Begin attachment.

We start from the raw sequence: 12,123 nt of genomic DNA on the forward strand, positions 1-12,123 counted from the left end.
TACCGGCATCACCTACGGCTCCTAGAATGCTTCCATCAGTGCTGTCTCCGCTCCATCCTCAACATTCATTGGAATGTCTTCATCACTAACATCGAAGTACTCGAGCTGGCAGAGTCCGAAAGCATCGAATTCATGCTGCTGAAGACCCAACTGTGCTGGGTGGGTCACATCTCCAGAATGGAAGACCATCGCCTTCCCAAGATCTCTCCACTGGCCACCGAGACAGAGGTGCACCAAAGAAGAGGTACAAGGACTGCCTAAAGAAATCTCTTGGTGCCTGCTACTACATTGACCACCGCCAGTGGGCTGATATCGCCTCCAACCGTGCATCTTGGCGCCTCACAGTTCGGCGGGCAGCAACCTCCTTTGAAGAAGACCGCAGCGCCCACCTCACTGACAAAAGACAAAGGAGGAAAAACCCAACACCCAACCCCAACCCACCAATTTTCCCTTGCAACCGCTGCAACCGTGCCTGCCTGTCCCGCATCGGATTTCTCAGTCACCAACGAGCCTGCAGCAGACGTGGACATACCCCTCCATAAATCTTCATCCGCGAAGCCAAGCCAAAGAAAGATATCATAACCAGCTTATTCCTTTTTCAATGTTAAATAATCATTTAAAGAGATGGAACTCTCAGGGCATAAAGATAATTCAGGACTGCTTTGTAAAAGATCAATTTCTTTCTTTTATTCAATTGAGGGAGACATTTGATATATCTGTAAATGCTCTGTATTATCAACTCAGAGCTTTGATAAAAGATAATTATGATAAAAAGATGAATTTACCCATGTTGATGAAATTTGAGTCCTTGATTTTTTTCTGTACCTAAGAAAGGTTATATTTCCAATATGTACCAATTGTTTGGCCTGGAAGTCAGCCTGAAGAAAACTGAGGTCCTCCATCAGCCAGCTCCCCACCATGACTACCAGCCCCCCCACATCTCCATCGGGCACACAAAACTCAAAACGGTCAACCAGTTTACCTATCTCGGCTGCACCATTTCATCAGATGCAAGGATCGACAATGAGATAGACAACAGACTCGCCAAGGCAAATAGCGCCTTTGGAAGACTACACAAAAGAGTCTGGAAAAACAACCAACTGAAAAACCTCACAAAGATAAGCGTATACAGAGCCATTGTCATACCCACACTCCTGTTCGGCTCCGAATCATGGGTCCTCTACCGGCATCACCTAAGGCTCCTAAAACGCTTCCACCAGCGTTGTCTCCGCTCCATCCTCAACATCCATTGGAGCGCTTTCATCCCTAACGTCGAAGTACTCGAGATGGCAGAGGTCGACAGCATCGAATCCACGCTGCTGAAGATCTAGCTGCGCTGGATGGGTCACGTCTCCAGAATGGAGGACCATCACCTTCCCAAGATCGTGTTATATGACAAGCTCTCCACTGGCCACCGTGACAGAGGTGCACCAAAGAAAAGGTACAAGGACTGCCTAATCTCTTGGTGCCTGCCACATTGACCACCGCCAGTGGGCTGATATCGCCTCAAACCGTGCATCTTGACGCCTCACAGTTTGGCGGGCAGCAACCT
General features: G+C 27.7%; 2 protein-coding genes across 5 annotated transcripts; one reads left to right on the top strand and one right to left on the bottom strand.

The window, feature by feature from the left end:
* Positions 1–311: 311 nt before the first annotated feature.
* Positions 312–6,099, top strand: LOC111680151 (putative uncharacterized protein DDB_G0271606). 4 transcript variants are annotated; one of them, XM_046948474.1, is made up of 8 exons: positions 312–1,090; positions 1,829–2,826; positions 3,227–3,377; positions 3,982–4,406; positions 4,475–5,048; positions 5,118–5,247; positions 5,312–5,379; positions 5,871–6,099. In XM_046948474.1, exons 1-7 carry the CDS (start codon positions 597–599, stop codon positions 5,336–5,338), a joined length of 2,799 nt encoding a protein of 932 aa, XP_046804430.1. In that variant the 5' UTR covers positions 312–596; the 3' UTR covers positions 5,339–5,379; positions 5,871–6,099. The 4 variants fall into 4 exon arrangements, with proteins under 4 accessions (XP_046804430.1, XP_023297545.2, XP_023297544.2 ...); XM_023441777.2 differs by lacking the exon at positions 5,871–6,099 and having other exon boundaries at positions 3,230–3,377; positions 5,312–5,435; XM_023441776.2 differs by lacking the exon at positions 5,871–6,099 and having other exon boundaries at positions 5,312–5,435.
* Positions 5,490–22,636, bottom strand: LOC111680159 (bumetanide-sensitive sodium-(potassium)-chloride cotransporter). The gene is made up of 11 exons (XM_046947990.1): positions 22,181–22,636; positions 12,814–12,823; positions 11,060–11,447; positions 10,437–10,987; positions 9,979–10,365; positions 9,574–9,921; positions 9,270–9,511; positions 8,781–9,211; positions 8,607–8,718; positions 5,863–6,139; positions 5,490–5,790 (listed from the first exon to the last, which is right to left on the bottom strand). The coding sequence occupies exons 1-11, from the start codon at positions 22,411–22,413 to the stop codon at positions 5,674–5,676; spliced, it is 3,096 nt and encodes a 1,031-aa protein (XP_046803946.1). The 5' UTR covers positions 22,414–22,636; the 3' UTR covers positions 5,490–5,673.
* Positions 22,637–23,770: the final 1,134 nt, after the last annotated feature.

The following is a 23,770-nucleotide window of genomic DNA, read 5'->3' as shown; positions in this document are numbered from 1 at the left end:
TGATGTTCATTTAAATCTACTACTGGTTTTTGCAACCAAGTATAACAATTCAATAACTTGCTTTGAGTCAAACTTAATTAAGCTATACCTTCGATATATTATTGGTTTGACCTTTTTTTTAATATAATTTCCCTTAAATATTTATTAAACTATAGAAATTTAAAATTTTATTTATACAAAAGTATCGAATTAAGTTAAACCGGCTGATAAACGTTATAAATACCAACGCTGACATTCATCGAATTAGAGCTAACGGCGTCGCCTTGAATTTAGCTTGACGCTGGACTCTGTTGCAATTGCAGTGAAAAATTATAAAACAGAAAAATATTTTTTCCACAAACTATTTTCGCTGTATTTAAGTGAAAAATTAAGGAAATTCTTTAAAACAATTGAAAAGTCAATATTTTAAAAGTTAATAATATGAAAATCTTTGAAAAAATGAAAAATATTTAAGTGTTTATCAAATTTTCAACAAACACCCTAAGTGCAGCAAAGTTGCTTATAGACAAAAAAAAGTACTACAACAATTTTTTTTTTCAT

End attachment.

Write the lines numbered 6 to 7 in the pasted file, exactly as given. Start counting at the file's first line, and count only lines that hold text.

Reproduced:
* Positions 312–6,099, top strand: LOC111680151 (putative uncharacterized protein DDB_G0271606). 4 transcript variants are annotated; one of them, XM_046948474.1, is made up of 8 exons: positions 312–1,090; positions 1,829–2,826; positions 3,227–3,377; positions 3,982–4,406; positions 4,475–5,048; positions 5,118–5,247; positions 5,312–5,379; positions 5,871–6,099. In XM_046948474.1, exons 1-7 carry the CDS (start codon positions 597–599, stop codon positions 5,336–5,338), a joined length of 2,799 nt encoding a protein of 932 aa, XP_046804430.1. In that variant the 5' UTR covers positions 312–596; the 3' UTR covers positions 5,339–5,379; positions 5,871–6,099. The 4 variants fall into 4 exon arrangements, with proteins under 4 accessions (XP_046804430.1, XP_023297545.2, XP_023297544.2 ...); XM_023441777.2 differs by lacking the exon at positions 5,871–6,099 and having other exon boundaries at positions 3,230–3,377; positions 5,312–5,435; XM_023441776.2 differs by lacking the exon at positions 5,871–6,099 and having other exon boundaries at positions 5,312–5,435.
* Positions 5,490–22,636, bottom strand: LOC111680159 (bumetanide-sensitive sodium-(potassium)-chloride cotransporter). The gene is made up of 11 exons (XM_046947990.1): positions 22,181–22,636; positions 12,814–12,823; positions 11,060–11,447; positions 10,437–10,987; positions 9,979–10,365; positions 9,574–9,921; positions 9,270–9,511; positions 8,781–9,211; positions 8,607–8,718; positions 5,863–6,139; positions 5,490–5,790 (listed from the first exon to the last, which is right to left on the bottom strand). The coding sequence occupies exons 1-11, from the start codon at positions 22,411–22,413 to the stop codon at positions 5,674–5,676; spliced, it is 3,096 nt and encodes a 1,031-aa protein (XP_046803946.1). The 5' UTR covers positions 22,414–22,636; the 3' UTR covers positions 5,490–5,673.